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Parish School

153 Spring Street, Summerside, Île-du-Prince-Édouard, C1N, Canada

Reconnu formellement en: 2005/02/21

Showing west and north elevations; MacNaught History Centre and Archives, Natalie Griffith, 2005
Parish School
Parish School - west elevation detail; MacNaught History Centre and Archives, 2003
Detail of window moulding and front porch
Pas d'image

Autre nom(s)

Parish School
Massey House
Old Convent

Liens et documents

Date(s) de construction


Inscrit au répertoire canadien: 2005/03/29

Énoncé d'importance

Description du lieu patrimonial

This handsome home at the corner of Spring and Pleasant Streets in Summerside, PEI, was the community’s first Convent and Catholic school. The designation includes the building and its lot.

Valeur patrimoniale

The heritage value of the former Parish School lies in its role as Summerside’s first convent and Catholic school, built to serve the rapidly-growing population of the harbourfront community of Summerside. Reverend James MacDonald and members of the Sisters of the Congregation of Notre Dame, an order based in Montréal, founded the school in 1864. Although run by the nuns, the private school was open to Protestants and Catholics and to both girls and young boys, and contributed to the education of generations of Summerside residents. The building served the community until 1885, when it was replaced with a much larger edifice.

Further heritage value of the Parish School lies in its association with Hugh J. Massey, a prominent local citizen. Massey was the deputy law clerk for the Prince County Court House and served under W.H. Pope, its first judge and a Father of Confederation. Massey was also clerk for the Town of Summerside for over 30 years. He purchased half of the convent/parish school and moved it to its present location in 1895 to serve as his residence.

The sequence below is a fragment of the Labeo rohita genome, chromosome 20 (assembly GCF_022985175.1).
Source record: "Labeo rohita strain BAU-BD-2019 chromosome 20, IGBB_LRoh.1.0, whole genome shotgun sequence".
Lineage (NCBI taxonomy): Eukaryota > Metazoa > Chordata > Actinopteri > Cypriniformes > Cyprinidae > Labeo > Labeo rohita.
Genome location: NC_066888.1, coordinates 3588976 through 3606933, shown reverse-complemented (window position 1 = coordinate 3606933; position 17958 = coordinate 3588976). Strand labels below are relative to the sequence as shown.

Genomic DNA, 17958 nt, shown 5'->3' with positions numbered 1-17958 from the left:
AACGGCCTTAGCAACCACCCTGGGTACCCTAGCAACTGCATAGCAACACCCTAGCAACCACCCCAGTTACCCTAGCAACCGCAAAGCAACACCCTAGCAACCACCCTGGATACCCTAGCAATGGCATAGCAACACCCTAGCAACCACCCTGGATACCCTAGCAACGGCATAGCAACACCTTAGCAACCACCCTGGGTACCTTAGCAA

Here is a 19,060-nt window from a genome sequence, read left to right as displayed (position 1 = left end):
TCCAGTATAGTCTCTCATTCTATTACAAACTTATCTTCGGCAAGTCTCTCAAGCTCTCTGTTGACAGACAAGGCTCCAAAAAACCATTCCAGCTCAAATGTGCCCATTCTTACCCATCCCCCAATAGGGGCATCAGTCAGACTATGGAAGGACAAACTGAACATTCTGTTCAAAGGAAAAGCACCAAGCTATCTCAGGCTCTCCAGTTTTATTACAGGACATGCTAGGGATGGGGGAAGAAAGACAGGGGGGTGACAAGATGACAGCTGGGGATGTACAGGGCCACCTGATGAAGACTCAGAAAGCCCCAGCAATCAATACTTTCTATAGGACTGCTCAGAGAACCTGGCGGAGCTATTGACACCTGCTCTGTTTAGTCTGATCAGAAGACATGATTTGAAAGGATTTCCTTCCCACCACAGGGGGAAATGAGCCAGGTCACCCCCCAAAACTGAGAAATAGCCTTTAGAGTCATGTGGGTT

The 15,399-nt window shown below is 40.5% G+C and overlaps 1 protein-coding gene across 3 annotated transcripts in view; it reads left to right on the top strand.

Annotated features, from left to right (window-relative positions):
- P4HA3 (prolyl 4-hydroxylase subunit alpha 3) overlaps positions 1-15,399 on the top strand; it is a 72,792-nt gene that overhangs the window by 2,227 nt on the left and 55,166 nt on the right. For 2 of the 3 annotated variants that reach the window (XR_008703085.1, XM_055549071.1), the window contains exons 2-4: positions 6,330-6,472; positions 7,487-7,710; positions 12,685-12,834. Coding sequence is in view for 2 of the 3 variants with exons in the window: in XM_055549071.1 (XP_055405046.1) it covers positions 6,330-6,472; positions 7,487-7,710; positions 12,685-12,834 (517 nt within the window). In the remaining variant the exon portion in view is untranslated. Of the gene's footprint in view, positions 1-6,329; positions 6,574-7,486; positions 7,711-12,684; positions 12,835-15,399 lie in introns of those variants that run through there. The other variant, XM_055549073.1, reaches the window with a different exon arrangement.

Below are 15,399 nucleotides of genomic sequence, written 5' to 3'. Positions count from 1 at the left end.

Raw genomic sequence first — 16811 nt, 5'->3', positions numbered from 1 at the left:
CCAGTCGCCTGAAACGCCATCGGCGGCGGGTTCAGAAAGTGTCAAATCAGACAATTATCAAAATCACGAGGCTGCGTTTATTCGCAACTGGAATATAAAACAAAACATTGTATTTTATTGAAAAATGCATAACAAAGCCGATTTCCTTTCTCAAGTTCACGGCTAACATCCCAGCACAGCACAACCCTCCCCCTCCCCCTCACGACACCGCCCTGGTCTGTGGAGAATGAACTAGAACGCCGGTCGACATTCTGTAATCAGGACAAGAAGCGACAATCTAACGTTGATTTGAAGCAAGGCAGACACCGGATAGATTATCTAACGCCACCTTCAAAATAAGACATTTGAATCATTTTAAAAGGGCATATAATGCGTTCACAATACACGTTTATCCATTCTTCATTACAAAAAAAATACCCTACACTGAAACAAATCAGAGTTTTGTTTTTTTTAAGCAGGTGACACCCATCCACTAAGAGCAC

Heritage value also lies in the Parish School or Massey House as an example of Maritime Vernacular architecture, a regional building style that rose from immigrants incorporating other styles with those they were familiar with and adapting to local materials and conditions. The Parish School is a good example of a Maritime Vernacular house with Gothic Revival features.

Source: City of Summerside Heritage Property Profile

Éléments caractéristiques

As an example of a Maritime Vernacular house with Gothic Revival features, the following elements are significant:
- Off-centre front Gothic gable with its paired Roman arch windows and decorative moulding
- Cross-gabled roof (the back gable was removed in the 1970’s when an addition was added)
- Unusual use of a variety of siding materials, including clapboard, shingles and fish scale shingles, to create visually appealing and complex façades
- Wooden cornices on the north and south gables that separate the second and third storeys
- Symmetrical placement of windows on front façade and second storey
- The size, shape and location of the original front windows
- Paired, matching chimneys
A later addition that has become a Character Defining Element in its own right is the Classically-inspired front porch with paired narrow Doric columns, sidelights and semi-circular fanlight that was added in the 1930’s.




Autorité de reconnaissance

City of Summerside

Loi habilitante

Heritage Conservation Bylaw SS-20

Type de reconnaissance

Designated Heritage Property

Date de reconnaissance


Données sur l'histoire

Date(s) importantes


Thème - catégorie et type

Établir une vie sociale et communautaire
Les institutions religieuses
Exprimer la vie intellectuelle et culturelle
L'architecture et l'aménagement

Catégorie de fonction / Type de fonction


Logement unifamilial


École primaire ou secondaire

Architecte / Concepteur




Informations supplémentaires

Emplacement de la documentation

MacNaught History Centre and Archives, Wyatt Heritage Properties, P.O. Box 1510, Summerside, PE C1N 4K4

Réfère à une collection

Identificateur féd./prov./terr.




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